If you have do-it-yourself skills, try making a frame or wood surround for a rectangular-shaped above-ground pool. That's what Manolo Andre did with this Bestway model. Of course, it would be more of a challenge to make a frame for a pool with a curvilinear shape.Continue to 8 of 14 below.
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Always looking for another DIY project, design blogger Carol Beckman and her family built a raised deck surround for their above-ground pool, enclosing it with fencing and an arbor-covered gate. During swim season, the area is decorated with string lights, fun floats, and container plants. The family's fluffy Great Pyrenees dogs enjoying posing near Carol's projects and are eye-catching models.Continue to 9 of 14 below.
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San Antonio Deck Surround
How do you incorporate a flagstone patio with a new above-ground swimming pool? While beautiful and durable, walking on flagstone pavers in bare feet isn't exactly a softy and cushiony experience.
The deck builders came up with a smart solution that eases the transition from flagstone patio to pool: a multilevel deck that creates a surround for the pool, giving it the appearance of an in-ground model. Wood decking is much kinder on swimmers' bare feet and is more anti-slip than flagstone. The deck levels also serve as low, wide steps leading up to the pool deck, and can be used as casual seating or a place to dry off after swimming.Continue to 10 of 14 below.
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This pool is separate from the house, off in a corner of the property, making it more of a private swimming and sunning retreat. A fence and gate make it a safe haven that would be difficult for young children to access. That's no substitute for employing layers of safety for a residential swimming pool.Continue to 11 of 14 below.
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Here's another example of an above-ground that doesn't look like an above-ground, with wood decking flush with the level of the top of the pool. The effect is like a sunken bathtub or the look of an in-ground, custom-built swimming pool.Continue to 12 of 14 below.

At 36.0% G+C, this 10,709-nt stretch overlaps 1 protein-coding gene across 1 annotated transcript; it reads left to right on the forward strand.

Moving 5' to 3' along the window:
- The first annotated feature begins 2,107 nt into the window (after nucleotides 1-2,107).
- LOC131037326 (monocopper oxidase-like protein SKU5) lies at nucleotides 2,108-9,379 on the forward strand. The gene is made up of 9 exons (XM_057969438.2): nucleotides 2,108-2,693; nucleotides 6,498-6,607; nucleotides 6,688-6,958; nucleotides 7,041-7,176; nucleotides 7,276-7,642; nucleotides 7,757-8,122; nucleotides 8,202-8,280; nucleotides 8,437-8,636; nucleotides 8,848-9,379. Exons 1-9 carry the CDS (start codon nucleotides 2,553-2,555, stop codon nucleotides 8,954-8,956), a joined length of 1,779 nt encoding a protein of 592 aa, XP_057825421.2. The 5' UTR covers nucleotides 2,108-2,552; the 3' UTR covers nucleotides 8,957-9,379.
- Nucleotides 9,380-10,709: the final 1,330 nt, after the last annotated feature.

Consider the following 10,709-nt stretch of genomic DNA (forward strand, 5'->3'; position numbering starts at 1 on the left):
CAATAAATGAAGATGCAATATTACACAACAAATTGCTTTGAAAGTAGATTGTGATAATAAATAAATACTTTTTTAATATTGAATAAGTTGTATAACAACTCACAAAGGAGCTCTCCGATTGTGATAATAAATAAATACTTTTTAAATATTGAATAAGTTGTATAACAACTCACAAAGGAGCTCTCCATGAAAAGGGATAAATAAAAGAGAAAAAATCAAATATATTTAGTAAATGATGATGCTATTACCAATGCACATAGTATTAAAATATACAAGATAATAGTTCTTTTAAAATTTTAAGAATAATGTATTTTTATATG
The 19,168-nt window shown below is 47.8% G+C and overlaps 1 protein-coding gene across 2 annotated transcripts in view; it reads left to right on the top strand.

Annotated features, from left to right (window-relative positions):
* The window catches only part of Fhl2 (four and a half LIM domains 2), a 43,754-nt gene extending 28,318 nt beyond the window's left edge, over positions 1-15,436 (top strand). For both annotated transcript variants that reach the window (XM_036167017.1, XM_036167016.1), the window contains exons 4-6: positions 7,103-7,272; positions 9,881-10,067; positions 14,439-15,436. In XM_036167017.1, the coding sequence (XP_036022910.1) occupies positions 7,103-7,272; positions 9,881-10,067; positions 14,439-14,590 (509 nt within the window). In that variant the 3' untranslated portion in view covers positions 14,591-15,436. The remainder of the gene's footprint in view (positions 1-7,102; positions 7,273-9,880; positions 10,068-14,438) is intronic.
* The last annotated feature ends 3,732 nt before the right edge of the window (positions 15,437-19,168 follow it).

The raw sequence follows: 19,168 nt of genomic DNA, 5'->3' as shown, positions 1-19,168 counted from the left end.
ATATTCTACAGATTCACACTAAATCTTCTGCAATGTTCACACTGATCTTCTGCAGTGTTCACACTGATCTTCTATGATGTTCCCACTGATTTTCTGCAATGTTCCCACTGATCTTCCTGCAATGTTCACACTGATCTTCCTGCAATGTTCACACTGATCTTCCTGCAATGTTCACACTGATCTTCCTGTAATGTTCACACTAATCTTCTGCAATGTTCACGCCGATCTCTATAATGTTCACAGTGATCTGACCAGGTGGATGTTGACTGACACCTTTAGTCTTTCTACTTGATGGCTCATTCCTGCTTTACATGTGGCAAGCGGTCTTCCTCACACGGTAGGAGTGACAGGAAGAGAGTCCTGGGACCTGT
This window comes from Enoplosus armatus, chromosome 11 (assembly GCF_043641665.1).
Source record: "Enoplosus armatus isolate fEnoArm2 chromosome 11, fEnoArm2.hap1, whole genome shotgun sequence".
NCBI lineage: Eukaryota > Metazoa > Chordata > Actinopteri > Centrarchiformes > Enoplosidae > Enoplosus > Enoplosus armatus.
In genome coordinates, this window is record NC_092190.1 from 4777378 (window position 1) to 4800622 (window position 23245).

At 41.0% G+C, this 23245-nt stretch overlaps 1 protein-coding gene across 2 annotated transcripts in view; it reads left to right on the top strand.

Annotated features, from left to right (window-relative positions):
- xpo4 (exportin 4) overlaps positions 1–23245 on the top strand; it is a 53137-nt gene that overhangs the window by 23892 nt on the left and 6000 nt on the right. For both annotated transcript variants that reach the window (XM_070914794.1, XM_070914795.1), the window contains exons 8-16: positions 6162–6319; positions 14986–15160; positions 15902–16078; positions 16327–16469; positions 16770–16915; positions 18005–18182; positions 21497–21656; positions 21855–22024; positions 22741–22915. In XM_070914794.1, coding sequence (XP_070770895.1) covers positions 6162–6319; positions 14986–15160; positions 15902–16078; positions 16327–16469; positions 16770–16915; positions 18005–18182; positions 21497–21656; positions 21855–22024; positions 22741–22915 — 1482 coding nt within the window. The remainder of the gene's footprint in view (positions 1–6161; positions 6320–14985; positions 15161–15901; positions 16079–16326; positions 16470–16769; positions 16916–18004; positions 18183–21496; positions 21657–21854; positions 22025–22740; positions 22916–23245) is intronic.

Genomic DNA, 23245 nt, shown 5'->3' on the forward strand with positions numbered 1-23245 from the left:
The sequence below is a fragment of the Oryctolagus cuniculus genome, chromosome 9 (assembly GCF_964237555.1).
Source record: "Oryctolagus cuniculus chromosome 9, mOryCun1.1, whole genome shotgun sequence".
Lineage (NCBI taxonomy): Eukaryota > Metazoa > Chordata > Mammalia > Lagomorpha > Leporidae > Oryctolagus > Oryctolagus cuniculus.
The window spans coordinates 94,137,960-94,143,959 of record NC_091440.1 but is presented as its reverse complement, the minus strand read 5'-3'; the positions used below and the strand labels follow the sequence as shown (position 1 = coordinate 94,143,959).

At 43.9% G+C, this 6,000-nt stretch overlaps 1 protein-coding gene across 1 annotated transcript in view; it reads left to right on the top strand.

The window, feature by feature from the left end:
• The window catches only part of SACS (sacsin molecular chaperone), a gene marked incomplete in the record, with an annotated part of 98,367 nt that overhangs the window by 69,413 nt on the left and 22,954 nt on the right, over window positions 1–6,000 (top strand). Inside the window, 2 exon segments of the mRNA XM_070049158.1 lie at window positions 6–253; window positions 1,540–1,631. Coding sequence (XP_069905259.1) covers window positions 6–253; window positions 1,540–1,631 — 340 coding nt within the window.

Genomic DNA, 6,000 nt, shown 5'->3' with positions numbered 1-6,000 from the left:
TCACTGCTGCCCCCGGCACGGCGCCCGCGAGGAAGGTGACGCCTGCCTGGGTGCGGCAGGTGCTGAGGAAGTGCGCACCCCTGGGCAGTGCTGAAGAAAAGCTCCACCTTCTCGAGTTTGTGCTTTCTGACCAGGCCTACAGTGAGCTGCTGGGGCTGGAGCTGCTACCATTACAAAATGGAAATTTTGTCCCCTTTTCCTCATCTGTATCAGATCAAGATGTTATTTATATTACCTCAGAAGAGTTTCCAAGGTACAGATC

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I Can't Believe It's Not In-Ground
From this vantage point, it's really hard to tell that the oval-shaped swimming pool is an above-ground pool. At least, it started out as an above-ground pool. Sunken into a raised deck surround, the pool has all of the conveniences and accessibility associated with a more permanent design. With the outdoor patio dining set, umbrella, and trees, the entire pool deck has a look of permanence. The main differences between an in-ground and above-ground in this setting: cost and materials.Continue to 13 of 14 below.
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Enclosed Above-Ground Pool
Creating an enclosure for an above-ground pool makes it a walled, fenced, and gated backyard destination. Built on a platform with a surrounding deck, the pool area becomes a private paradise, especially if it includes container gardens, outdoor accessories and amenities, lounge chairs and other furniture. Making sure there is space for swimming needs (extra towels, cold beverages) allows swimmers and sunbathers to hang out at this backyard pool area for several hours, rather than having to go back and forth to the house to get supplies, food, etc.
High walls and a raised platform also give the pool owners privacy, which is something that most residential pool owners desire. This oval sunken-in above-ground pool and large deck surround have a look of permanence.Continue to 14 of 14 below.
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Retractable Pool Cover
An above-ground swimming pool is surrounded by a beautiful wood deck. The addition of a retractable—or mechanical—pool cover makes it easier to keep the water warm and clean.
Why would an above-ground pool owner want a retractable cover? For many reasons, including:
- It protects the pool from dirt, mildew and algae growth
- Prevents heat loss by evaporation and radiation
- Keeps children from accidentally falling into the pool
Retractable pool covers are available in automatic and semi-automatic styles, both of which may be operated by remote control. They are usually made of water-resistant materials like mesh, nylon and various forms of plastic, corrugated fiberglass, and foam.